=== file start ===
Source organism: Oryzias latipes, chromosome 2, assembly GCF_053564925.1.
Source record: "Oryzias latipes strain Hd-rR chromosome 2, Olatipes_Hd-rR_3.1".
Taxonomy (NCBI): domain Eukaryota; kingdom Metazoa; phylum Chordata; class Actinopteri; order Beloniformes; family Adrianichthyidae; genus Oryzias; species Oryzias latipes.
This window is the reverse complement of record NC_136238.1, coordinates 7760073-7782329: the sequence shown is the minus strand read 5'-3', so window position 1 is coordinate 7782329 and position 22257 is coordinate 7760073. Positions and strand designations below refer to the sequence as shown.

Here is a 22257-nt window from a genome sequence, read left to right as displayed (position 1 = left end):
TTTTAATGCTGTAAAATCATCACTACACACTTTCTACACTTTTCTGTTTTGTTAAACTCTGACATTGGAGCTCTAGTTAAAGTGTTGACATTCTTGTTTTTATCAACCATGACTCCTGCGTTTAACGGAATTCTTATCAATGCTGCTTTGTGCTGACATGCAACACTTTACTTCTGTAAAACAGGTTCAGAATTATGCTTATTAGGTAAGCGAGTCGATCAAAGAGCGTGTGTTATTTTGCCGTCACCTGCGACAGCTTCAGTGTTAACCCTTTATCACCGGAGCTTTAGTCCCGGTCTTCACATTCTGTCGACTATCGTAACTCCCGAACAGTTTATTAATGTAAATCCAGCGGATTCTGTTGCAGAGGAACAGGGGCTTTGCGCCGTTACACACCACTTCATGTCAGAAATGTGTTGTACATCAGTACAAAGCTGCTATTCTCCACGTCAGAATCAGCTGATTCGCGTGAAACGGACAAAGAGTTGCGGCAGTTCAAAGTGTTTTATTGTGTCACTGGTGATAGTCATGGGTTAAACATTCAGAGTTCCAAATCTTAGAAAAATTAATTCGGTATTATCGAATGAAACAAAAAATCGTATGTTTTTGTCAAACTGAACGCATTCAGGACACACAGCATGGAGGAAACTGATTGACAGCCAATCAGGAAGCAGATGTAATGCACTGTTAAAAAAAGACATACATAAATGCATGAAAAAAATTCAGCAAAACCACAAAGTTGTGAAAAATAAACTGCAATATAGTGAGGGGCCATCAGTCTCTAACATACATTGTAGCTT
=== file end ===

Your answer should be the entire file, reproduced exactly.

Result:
Source organism: Oryzias latipes, chromosome 2, assembly GCF_053564925.1.
Source record: "Oryzias latipes strain Hd-rR chromosome 2, Olatipes_Hd-rR_3.1".
Taxonomy (NCBI): domain Eukaryota; kingdom Metazoa; phylum Chordata; class Actinopteri; order Beloniformes; family Adrianichthyidae; genus Oryzias; species Oryzias latipes.
This window is the reverse complement of record NC_136238.1, coordinates 7760073-7782329: the sequence shown is the minus strand read 5'-3', so window position 1 is coordinate 7782329 and position 22257 is coordinate 7760073. Positions and strand designations below refer to the sequence as shown.

Here is a 22257-nt window from a genome sequence, read left to right as displayed (position 1 = left end):
TTTTAATGCTGTAAAATCATCACTACACACTTTCTACACTTTTCTGTTTTGTTAAACTCTGACATTGGAGCTCTAGTTAAAGTGTTGACATTCTTGTTTTTATCAACCATGACTCCTGCGTTTAACGGAATTCTTATCAATGCTGCTTTGTGCTGACATGCAACACTTTACTTCTGTAAAACAGGTTCAGAATTATGCTTATTAGGTAAGCGAGTCGATCAAAGAGCGTGTGTTATTTTGCCGTCACCTGCGACAGCTTCAGTGTTAACCCTTTATCACCGGAGCTTTAGTCCCGGTCTTCACATTCTGTCGACTATCGTAACTCCCGAACAGTTTATTAATGTAAATCCAGCGGATTCTGTTGCAGAGGAACAGGGGCTTTGCGCCGTTACACACCACTTCATGTCAGAAATGTGTTGTACATCAGTACAAAGCTGCTATTCTCCACGTCAGAATCAGCTGATTCGCGTGAAACGGACAAAGAGTTGCGGCAGTTCAAAGTGTTTTATTGTGTCACTGGTGATAGTCATGGGTTAAACATTCAGAGTTCCAAATCTTAGAAAAATTAATTCGGTATTATCGAATGAAACAAAAAATCGTATGTTTTTGTCAAACTGAACGCATTCAGGACACACAGCATGGAGGAAACTGATTGACAGCCAATCAGGAAGCAGATGTAATGCACTGTTAAAAAAAGACATACATAAATGCATGAAAAAAATTCAGCAAAACCACAAAGTTGTGAAAAATAAACTGCAATATAGTGAGGGGCCATCAGTCTCTAACATACATTGTAGCTT